Invisible changes in East Japan: an interview with Yumi Song

Artist and curator Yumi Song discusses her current exhibition Place as an Extension of Body:  Linking London and Fukushima, and reflects on the role of art in a changing world

By Jessica Holtaway 

SUIKO, “Tuchiyu”, Arafudo Art Annual 2013 photo by Kazuyuki Miyamoto.

Yumi Song arrived in London in May 2017 and has spent four weeks on the Art Action UK residency programme.  As an artist and curator, her exhibition Place as an Extension of Body:  Linking London and Fukushima features documentation from curatorial projects that took place in Fukushima – Arafudo Art Annual 2013/ 2014 - and in Northern Ireland in 2015.  The exhibition also features her artworks How to know the distance to it and OYASUMI – Trees: This is the story of how I acted as an artist and worked on March 11th.

Yumi Song "OYASUMI-trees" photo by Yumi Song

As an artist, Song is interested in the ways in which we might visualise subconscious impressions.  Her work aims to uncover commonalities between people and places that are not immediately visible.  Spanning performance and installation, her artworks focus on instances of hope and joy - they celebrate life.  But this is not to say that Song looks at the world through rose-tinted glasses.  Song was born in Japan and lives in Tokyo, but as a Korean she frequently faces prejudice and been subject to hate speech.  Her father is a survivor of genocide during the Cold War. Responding to her family history, Song’s work often addresses themes of memory and communality – for example in 2016 she collaborated with artist Yisha Garbarz (whose mother survived the Holocaust) to make Throw the poison in the well a video work that developed over the course of two months in which the artists lived and worked together in Kyoto.   

In the residency exhibition Place as an Extension of Body:  Linking London and Fukushima Song focuses on the consequences of the 2011 earthquake, tsunami and nuclear meltdown in East Japan.  Through discussions about her practice, she draws attention to how the name ‘Fukushima’ is now used as a blanket term to describe a number of places, all affected differently by the disaster. In 2014 and 2015, Song spent time in Tsuchiyu-Onsen, working creatively with local residents.  Tsuchiyu-Onsen is a village in the mountains, historically popular for its hot springs and with the lowest levels of radiation in the Fukushima area.  Song worked with local people to playfully subvert some of the regulations in the village – she facilitated a wall mural (which some may have seen as ‘defacement’, by graffiti writer SUIKO) and encouraged local people to produce home-brewed alcoholic drinks made by artist Nobuhiro Kuzuya, which had been prohibited.  Media sources soon heard about the arts festival and throughout the summer thousands of visitors came to Tsuchiyu-Onsen.  The media presented the festival as proof that Fukushima was a safe place to visit and that it was once again thriving.  Whilst Song had hoped to provide a positive creative experience for residents and visitors, her aim was to engage with the repercussions of the disaster in a more nuanced and critical way.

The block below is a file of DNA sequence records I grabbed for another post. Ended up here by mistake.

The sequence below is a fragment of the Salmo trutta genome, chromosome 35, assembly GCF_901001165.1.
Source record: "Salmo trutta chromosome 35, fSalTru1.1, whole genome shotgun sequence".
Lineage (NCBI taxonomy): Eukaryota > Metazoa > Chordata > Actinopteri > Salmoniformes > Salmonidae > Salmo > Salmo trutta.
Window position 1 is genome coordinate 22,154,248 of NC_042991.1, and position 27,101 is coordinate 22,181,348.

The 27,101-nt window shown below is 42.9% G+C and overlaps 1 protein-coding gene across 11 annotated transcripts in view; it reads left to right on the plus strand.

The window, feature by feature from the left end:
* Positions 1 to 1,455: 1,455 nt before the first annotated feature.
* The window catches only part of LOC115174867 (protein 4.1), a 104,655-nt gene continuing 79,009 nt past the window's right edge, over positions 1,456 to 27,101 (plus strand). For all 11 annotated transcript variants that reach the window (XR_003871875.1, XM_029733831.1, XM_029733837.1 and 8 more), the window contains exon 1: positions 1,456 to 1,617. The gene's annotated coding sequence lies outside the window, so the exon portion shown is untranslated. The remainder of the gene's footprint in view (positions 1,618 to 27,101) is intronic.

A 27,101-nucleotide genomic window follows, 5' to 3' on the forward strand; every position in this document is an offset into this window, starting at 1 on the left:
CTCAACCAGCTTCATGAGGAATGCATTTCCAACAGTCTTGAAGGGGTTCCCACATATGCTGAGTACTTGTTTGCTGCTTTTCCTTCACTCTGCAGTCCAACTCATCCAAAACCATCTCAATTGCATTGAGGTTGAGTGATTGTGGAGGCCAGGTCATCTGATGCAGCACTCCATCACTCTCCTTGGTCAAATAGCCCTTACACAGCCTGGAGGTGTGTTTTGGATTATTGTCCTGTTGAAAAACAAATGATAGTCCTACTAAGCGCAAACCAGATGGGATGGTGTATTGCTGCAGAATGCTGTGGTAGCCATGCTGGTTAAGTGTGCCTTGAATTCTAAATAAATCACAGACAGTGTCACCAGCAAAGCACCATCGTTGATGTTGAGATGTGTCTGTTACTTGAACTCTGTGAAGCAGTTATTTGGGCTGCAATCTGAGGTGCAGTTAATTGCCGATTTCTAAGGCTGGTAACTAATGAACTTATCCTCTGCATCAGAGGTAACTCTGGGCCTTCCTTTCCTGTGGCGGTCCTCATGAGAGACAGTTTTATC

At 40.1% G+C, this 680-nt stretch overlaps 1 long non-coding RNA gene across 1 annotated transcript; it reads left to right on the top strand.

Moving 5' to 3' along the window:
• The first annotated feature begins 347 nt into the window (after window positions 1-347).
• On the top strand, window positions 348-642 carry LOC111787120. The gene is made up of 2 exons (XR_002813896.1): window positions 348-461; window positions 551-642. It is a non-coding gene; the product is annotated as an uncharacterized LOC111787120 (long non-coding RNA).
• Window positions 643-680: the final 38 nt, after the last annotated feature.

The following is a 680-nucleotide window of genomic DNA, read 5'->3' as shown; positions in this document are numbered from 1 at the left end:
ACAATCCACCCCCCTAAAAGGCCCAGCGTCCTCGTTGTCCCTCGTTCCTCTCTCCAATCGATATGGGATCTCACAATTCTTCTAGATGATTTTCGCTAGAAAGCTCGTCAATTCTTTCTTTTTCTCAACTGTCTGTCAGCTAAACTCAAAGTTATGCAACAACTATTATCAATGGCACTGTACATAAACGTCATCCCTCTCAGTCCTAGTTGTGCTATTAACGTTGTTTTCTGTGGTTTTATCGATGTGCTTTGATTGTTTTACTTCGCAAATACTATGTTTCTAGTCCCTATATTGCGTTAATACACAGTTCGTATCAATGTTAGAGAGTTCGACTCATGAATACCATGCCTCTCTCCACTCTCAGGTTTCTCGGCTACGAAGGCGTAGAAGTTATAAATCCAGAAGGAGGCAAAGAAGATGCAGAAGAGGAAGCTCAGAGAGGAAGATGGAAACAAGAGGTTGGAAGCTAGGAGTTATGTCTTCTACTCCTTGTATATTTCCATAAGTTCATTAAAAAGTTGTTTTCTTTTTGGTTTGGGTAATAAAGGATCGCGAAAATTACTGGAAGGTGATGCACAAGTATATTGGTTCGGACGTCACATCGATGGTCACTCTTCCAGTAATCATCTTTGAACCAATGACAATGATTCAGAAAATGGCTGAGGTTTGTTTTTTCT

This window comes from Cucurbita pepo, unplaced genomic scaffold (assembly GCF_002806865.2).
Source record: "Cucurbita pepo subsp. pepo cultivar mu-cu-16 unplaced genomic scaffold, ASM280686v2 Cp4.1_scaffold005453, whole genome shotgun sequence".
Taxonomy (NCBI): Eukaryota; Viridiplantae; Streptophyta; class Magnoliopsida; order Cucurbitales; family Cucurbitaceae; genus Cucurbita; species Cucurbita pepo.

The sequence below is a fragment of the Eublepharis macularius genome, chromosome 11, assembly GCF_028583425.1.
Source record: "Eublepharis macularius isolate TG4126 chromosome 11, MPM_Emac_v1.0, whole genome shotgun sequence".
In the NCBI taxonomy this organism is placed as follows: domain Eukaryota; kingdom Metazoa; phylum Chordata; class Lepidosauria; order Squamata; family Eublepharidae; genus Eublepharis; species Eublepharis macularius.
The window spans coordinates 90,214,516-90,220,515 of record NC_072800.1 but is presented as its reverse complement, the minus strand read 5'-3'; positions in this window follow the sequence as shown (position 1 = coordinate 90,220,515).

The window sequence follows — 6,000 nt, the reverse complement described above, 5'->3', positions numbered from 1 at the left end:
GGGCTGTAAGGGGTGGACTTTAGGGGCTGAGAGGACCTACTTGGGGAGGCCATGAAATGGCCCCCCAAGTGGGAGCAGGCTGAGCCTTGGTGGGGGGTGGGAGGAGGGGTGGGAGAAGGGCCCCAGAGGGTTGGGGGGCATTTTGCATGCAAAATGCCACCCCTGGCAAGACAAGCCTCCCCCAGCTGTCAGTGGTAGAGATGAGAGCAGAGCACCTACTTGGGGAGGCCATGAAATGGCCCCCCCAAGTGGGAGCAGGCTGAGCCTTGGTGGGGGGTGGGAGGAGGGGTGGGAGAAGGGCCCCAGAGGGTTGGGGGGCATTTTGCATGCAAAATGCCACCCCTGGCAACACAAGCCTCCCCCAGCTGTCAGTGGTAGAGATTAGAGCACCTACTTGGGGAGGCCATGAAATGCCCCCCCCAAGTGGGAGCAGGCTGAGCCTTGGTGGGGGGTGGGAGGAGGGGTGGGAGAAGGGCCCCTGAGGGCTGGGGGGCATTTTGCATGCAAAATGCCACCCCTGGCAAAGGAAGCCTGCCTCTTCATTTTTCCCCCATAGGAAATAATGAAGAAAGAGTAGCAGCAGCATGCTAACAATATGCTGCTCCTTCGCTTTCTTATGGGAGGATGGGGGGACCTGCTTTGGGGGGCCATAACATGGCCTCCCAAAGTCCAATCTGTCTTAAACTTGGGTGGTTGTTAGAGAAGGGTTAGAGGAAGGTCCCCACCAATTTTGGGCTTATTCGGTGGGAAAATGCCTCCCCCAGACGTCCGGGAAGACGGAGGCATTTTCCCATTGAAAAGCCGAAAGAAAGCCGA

Nobuhiro Kuzuya "Pioneer party fermented recipe"
Arafudo Art Annual 2013 photo by Kazuyuki Miyamoto

Song’s artworks explore the way in which corporal sense creates a perception of place.  Often her works unfold into participatory practices, such as the site-specific work in Deptford - How to know the distance to it.  In this piece, British cities are mapped out on the wall of the gallery piece and visitors can use wooden measuring sticks that show the distance between the Fukushima Daiichi nuclear power plant and Tokyo, to see the equivalent distances here in the UK (the distance between the power plant and Tokyo, is roughly the same distance as London to Sheffield).  OYASUMI – Trees This is the story of how I acted as an artist and worked on March 11th features texts from Song’s diary, in which she reflects on act of giving gifts (lavender bags in the shape of trees) to people who were experiencing loss and anxiety after the 2011 disaster.  These small acts of giving, of creating something tangible to share, also characterised her curatorial practice at Arafudo Art Annual.  Here local residents were encouraged to participate in familiar creative practices in new ways, and visitors to the village could buy ceramic artworks by artist Hiroyuki Yamada using an ‘honesty box’.  

Hiroyuki Yamada "Earthy radish" Arafudo Art Annual 2013 photo by Kazuyuki Miyamoto

In the following interview, Song further explains the context and implications of both her art practice and curatorial practice:

Your exhibition Place as an extension of body looks at embodied practices that respond to the disaster in Fukushima in 2011 – can you tell us a little more about you approach the relationship between body and place?